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Opening Arguments

Guns and borders

The Boston manhunt and the mainstream media's gun control blind spot:

We wrote about the MSM’s inability to grasp the politics that caused the gun control bill to fail in the Senate this week. The aftermath of the Boston Marathon bombing illustrates the divide.

Millions of Americans listening to the bulletins on the developing manhunt were either glad they had guns in their homes or thought seriously about getting them. Yet for many professional journalists, and maybe especially those in the Acela corridor in the Northeast, this reaction is incomprehensible.

Put simply, millions of Americans don’t want to depend only on the police for protection. They think about the inevitable interval between calling 911 and the arrival of the cops, and they don’t want to wait helplessly for the good guys to arrive. Events like this one reinforce deeply held public beliefs about the dangerous world we live in and the limits of the state’s ability to protect the people from the bad guys.

This may not strike enlightened and well credentialed Acela liberals as sensible or rational, but that’s not the point. Without understanding the visceral belief that many Americans have, that their “right to bear arms” is about self defense and the right to take care of your own when the State fails you, it’s impossible to understand the politics of gun control in the United States.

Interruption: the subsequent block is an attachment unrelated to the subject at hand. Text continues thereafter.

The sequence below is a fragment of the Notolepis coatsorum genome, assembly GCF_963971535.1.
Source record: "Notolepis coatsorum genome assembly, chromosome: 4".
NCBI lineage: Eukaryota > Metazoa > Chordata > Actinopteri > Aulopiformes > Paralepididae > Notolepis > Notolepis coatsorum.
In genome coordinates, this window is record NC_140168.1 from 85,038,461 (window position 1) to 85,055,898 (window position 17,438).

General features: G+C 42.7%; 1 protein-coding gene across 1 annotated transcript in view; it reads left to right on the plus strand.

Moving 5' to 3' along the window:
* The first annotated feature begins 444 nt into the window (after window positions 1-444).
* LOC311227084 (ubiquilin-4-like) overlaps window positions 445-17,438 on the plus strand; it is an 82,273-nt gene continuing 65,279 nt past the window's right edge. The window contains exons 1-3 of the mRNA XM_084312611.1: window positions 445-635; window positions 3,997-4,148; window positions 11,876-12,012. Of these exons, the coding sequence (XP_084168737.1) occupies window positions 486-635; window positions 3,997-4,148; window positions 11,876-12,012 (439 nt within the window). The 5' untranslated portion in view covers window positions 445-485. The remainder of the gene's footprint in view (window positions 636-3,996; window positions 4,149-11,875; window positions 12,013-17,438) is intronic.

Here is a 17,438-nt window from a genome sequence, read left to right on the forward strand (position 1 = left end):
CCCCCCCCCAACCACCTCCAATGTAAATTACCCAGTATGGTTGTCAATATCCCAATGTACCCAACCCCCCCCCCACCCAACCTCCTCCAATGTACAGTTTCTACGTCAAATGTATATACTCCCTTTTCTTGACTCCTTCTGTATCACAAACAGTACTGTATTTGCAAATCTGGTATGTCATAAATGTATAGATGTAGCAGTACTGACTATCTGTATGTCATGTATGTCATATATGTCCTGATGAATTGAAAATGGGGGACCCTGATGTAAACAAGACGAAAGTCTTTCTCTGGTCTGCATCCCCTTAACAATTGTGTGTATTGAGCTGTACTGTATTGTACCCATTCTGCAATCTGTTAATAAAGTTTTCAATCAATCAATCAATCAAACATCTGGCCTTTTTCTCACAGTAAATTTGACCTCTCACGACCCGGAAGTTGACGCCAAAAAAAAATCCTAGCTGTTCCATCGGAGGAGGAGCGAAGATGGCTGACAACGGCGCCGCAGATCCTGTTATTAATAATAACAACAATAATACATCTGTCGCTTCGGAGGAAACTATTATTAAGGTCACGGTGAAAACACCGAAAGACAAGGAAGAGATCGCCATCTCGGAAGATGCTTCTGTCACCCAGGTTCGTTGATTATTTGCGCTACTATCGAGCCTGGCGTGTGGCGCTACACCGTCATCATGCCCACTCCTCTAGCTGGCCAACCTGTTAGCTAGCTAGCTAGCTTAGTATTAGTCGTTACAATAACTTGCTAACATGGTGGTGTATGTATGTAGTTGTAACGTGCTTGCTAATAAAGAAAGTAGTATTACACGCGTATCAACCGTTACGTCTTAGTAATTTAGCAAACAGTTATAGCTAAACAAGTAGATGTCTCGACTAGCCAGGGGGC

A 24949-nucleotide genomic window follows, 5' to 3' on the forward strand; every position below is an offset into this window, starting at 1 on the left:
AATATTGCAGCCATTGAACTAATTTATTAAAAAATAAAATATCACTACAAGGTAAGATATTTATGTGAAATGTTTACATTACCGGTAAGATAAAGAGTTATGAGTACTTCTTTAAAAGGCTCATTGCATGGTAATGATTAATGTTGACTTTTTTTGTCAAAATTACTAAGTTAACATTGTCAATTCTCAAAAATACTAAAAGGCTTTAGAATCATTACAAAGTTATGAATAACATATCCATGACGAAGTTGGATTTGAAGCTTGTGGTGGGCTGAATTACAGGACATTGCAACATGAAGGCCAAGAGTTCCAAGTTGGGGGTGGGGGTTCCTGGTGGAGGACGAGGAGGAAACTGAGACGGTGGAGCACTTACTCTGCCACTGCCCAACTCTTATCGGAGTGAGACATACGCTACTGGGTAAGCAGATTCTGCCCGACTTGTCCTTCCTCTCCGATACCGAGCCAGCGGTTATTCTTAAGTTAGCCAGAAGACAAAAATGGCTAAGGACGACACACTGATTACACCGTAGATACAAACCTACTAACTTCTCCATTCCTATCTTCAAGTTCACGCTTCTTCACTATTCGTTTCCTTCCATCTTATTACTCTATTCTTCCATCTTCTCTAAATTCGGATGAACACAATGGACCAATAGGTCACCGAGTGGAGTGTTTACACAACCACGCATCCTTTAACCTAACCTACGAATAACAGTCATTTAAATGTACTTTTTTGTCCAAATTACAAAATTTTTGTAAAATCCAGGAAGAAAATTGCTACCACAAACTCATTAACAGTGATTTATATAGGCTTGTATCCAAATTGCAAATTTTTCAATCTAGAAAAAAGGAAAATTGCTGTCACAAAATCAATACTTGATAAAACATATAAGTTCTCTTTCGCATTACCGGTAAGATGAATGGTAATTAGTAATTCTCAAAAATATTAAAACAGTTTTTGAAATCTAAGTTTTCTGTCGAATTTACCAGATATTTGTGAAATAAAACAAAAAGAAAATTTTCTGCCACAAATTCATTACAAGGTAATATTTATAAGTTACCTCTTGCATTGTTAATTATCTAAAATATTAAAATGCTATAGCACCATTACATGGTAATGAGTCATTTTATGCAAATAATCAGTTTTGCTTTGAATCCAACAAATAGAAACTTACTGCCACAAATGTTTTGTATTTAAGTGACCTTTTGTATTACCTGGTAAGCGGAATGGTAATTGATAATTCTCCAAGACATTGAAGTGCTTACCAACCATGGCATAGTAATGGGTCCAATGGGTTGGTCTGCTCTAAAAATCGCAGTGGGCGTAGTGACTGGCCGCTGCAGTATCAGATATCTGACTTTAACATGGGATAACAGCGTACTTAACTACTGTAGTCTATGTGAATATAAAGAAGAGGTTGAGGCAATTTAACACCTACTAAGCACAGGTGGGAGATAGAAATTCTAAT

It's surely some of the worst timing in political history that the Boston massacre came as Washington was obsessed with gun control and immigration reform as the two supposed greatest problems facing America. A Gallup poll that came out last Monday showed only 4 percent of Americans consider gun control as the biggest problem facing the country, and the same percentage thinks that about immigration reform. I suspect the percentage will become even lower as people think about the implications of the marathon explosions.

Yes, it's unfair to link Boston to our immigration problems since both brothers were legal residents and one of them even became a U.S. citizen last year. But I think people's feelings about illegal immigration are as visceral as their feelings about the right to bear arms. It's not a completely illogical leap to link radicalized -- self- or otherwise -- foreign-born terrorists with the obvious fact that our borders aren't secure enough and that some people are fighting hard to make them even more open than they already are.